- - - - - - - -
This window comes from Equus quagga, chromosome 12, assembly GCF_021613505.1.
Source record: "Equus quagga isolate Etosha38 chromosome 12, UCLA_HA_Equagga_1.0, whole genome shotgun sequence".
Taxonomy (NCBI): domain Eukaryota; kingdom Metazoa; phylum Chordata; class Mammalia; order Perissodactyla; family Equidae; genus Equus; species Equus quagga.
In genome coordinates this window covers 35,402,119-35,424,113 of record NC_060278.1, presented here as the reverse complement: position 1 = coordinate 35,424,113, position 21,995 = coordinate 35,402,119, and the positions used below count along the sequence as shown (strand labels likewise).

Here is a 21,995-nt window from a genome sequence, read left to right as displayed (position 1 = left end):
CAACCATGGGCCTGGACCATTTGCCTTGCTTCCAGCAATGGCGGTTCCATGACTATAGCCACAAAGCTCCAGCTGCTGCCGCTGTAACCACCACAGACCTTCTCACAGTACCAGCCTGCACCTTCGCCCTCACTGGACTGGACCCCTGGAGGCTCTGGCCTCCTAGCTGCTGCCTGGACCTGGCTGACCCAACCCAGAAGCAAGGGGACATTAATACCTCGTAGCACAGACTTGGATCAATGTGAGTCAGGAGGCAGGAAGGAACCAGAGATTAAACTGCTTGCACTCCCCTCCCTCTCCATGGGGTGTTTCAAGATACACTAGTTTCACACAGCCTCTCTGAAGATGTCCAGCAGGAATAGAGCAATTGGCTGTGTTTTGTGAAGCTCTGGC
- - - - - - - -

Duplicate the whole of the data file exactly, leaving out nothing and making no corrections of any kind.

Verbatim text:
This window comes from Equus quagga, chromosome 12, assembly GCF_021613505.1.
Source record: "Equus quagga isolate Etosha38 chromosome 12, UCLA_HA_Equagga_1.0, whole genome shotgun sequence".
Taxonomy (NCBI): domain Eukaryota; kingdom Metazoa; phylum Chordata; class Mammalia; order Perissodactyla; family Equidae; genus Equus; species Equus quagga.
In genome coordinates this window covers 35,402,119-35,424,113 of record NC_060278.1, presented here as the reverse complement: position 1 = coordinate 35,424,113, position 21,995 = coordinate 35,402,119, and the positions used below count along the sequence as shown (strand labels likewise).

Here is a 21,995-nt window from a genome sequence, read left to right as displayed (position 1 = left end):
CAACCATGGGCCTGGACCATTTGCCTTGCTTCCAGCAATGGCGGTTCCATGACTATAGCCACAAAGCTCCAGCTGCTGCCGCTGTAACCACCACAGACCTTCTCACAGTACCAGCCTGCACCTTCGCCCTCACTGGACTGGACCCCTGGAGGCTCTGGCCTCCTAGCTGCTGCCTGGACCTGGCTGACCCAACCCAGAAGCAAGGGGACATTAATACCTCGTAGCACAGACTTGGATCAATGTGAGTCAGGAGGCAGGAAGGAACCAGAGATTAAACTGCTTGCACTCCCCTCCCTCTCCATGGGGTGTTTCAAGATACACTAGTTTCACACAGCCTCTCTGAAGATGTCCAGCAGGAATAGAGCAATTGGCTGTGTTTTGTGAAGCTCTGGC